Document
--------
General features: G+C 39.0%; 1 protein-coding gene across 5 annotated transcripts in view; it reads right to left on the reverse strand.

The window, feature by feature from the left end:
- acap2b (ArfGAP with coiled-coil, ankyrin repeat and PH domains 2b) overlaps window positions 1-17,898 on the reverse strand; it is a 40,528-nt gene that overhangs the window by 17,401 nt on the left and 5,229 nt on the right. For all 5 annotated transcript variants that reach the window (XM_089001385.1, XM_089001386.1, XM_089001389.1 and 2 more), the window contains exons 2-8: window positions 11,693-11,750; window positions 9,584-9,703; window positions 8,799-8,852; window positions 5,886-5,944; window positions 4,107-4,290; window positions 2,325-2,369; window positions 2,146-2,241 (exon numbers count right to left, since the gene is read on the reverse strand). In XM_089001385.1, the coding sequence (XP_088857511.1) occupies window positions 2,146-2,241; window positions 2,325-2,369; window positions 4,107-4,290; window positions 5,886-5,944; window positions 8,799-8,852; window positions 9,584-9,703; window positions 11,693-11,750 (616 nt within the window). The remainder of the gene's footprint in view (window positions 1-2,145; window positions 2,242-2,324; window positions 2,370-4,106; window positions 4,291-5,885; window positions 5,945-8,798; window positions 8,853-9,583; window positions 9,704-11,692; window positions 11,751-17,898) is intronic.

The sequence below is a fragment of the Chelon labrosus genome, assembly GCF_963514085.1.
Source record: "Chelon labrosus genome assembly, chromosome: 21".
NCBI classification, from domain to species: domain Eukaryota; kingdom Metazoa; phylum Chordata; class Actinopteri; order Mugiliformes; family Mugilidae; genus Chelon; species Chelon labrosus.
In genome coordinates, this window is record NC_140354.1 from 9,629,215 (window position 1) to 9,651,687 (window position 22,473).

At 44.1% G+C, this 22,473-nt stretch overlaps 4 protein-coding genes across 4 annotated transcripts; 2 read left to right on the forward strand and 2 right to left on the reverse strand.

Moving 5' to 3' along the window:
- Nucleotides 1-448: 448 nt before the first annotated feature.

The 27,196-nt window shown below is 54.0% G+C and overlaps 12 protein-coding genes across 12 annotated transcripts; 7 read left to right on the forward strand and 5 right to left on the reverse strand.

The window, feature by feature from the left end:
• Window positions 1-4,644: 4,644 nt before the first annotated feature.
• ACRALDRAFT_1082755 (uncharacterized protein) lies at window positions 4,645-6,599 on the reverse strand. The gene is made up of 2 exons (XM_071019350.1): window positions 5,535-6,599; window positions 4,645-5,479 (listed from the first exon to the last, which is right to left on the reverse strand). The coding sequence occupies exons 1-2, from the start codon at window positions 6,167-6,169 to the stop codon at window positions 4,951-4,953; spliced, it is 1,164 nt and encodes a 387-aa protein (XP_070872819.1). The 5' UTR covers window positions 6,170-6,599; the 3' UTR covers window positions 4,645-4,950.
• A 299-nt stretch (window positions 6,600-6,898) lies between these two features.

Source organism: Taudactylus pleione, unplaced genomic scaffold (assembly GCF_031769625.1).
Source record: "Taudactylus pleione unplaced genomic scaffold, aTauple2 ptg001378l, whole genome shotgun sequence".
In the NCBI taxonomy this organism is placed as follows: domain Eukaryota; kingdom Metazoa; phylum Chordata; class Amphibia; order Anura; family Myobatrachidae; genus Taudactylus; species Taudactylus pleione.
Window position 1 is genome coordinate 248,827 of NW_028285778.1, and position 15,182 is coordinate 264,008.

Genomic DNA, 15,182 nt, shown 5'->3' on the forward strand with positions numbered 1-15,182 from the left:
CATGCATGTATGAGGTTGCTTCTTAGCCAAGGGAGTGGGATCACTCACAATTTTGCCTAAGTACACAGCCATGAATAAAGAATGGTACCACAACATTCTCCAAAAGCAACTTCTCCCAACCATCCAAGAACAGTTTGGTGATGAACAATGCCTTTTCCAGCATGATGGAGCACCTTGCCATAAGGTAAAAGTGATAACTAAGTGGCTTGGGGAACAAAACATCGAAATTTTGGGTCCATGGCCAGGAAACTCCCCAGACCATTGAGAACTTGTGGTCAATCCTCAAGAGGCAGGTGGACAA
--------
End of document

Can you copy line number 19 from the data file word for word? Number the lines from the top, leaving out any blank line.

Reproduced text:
Window position 1 is genome coordinate 248,827 of NW_028285778.1, and position 15,182 is coordinate 264,008.